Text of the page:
Kristina Roegner

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Kristina Roegner
Member of the Ohio House of Representatives
from the 37th district
Assumed office
January 3, 2011
Preceded by Mike Moran
Personal details
Born (1968-11-27) November 27, 1968 (age 45)
Akron, Ohio
Political party Republican
Residence Hudson, Ohio
Alma mater Tufts University
Profession Mechanical Engineer
Religion Christian

Kristina Roegner (born November 27, 1968) is a member of the Ohio House of Representatives, serving the Thirty Seventh District since 2011.


Roegner graduated Cum Laude from Tufts University in 1990 with a degree in Mechanical Engineering. Soon after, she worked for Westinghouse Power Generation overhauling power turbines, from 1990-1993. She then moved onto consulting. Roegner entered public office in 2004, when she was seated on the Hudson City Council.

Ohio House of Representatives[edit]

When Mike Moran won the 42nd District in 2008, he took a seat in what was traditionally a Republican district. Therefore, he was a top target for House Republicans in 2010, and Roegner was fielded to try and unseat him.[1] In the end, she went on to beat Moran by about 1,400 votes.[2]

For the 129th General Assembly, Speaker of the House William G. Batchelder has named Roegner as a member of the Republican majority caucus' Policy Committee.[3] She also serves on the committees of Commerce and Labor, Education, and Public Utilities. She was sworn into office on January 3, 2011.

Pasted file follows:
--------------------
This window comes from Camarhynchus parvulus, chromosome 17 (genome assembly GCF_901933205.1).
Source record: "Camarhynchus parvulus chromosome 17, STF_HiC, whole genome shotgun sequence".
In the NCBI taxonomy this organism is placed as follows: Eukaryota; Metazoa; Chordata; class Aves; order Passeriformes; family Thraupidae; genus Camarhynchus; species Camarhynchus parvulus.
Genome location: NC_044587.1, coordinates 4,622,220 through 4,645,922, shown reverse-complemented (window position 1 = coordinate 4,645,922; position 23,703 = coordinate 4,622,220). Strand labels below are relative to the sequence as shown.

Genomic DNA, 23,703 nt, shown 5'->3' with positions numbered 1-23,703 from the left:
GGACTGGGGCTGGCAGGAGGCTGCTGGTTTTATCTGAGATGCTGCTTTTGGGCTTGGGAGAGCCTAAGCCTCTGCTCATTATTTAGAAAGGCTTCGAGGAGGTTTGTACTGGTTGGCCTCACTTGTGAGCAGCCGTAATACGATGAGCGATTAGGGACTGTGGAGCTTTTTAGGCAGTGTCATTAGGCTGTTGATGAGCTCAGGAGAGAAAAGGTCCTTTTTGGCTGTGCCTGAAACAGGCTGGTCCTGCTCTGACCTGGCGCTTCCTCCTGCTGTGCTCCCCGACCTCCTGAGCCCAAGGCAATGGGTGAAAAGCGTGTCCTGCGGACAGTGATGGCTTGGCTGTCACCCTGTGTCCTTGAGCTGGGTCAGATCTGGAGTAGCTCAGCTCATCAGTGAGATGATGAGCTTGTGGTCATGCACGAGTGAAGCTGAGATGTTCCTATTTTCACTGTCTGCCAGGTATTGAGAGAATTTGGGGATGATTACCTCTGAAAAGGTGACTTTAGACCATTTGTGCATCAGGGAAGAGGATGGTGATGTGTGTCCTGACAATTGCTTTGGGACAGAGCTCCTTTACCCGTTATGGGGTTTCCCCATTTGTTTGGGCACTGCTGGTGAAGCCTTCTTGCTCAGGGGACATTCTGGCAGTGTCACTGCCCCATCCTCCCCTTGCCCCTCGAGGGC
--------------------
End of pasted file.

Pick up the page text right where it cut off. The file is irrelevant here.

Roegner won reelection to the seat in 2012 with 54.18% of the vote over Democrat Tom Schmida.

Initiatives and positions[edit]

While in a traditionally swing district, Roegner supported a bill that looked to limit collective bargaining for public employees, stating that it is something taxpayers should celebrate.[4] Roegner has not given up on her plans to help worker rights by giving them opportunities for employment and has taken her fight to the private sector looking to make Ohio a right to work state.

Roegner has also been an advocate for selling state lands for oil and natural gas drilling, including on Lake Erie. She had urged rejection of the amendment, which would have added an extra layer of protection for Lake Erie on top of an existing federal ban on drilling, stating that it is foolish to let only Canada reep the benefits of the reserves underneath the lake.[5]


External links[edit]